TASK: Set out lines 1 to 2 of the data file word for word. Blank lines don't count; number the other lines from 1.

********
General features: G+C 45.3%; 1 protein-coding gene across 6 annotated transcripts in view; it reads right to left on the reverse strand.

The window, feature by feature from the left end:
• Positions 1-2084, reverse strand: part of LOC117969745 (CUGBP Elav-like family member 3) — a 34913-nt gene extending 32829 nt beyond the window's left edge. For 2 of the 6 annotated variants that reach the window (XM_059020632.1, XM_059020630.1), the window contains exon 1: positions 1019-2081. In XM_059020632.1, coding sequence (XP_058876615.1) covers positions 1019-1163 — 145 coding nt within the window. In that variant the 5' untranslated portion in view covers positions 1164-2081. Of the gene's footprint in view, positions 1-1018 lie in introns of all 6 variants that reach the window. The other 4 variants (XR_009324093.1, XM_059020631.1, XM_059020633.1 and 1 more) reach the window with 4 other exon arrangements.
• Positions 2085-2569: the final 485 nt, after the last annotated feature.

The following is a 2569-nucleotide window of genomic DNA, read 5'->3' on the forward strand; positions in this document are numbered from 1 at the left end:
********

General features: G+C 45.3%; 1 protein-coding gene across 6 annotated transcripts in view; it reads right to left on the reverse strand.

The window, feature by feature from the left end: